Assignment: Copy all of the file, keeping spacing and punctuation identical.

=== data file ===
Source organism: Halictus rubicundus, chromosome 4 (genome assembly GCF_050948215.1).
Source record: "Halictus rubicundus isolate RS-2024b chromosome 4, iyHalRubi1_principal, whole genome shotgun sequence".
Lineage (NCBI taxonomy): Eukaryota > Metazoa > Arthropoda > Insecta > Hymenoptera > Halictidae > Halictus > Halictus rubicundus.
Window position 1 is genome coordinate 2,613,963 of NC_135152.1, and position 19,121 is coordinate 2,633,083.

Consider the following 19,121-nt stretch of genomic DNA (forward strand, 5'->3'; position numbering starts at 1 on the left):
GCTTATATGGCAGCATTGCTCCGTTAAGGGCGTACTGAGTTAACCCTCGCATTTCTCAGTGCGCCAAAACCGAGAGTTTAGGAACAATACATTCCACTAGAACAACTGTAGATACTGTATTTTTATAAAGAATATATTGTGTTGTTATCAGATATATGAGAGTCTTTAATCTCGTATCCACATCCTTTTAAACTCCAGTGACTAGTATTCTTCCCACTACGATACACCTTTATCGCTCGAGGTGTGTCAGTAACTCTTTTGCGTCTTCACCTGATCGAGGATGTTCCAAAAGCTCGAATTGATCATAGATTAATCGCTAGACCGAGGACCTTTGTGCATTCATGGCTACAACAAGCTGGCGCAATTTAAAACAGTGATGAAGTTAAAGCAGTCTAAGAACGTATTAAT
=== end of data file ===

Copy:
Source organism: Halictus rubicundus, chromosome 4 (genome assembly GCF_050948215.1).
Source record: "Halictus rubicundus isolate RS-2024b chromosome 4, iyHalRubi1_principal, whole genome shotgun sequence".
Lineage (NCBI taxonomy): Eukaryota > Metazoa > Arthropoda > Insecta > Hymenoptera > Halictidae > Halictus > Halictus rubicundus.
Window position 1 is genome coordinate 2,613,963 of NC_135152.1, and position 19,121 is coordinate 2,633,083.

Consider the following 19,121-nt stretch of genomic DNA (forward strand, 5'->3'; position numbering starts at 1 on the left):
GCTTATATGGCAGCATTGCTCCGTTAAGGGCGTACTGAGTTAACCCTCGCATTTCTCAGTGCGCCAAAACCGAGAGTTTAGGAACAATACATTCCACTAGAACAACTGTAGATACTGTATTTTTATAAAGAATATATTGTGTTGTTATCAGATATATGAGAGTCTTTAATCTCGTATCCACATCCTTTTAAACTCCAGTGACTAGTATTCTTCCCACTACGATACACCTTTATCGCTCGAGGTGTGTCAGTAACTCTTTTGCGTCTTCACCTGATCGAGGATGTTCCAAAAGCTCGAATTGATCATAGATTAATCGCTAGACCGAGGACCTTTGTGCATTCATGGCTACAACAAGCTGGCGCAATTTAAAACAGTGATGAAGTTAAAGCAGTCTAAGAACGTATTAAT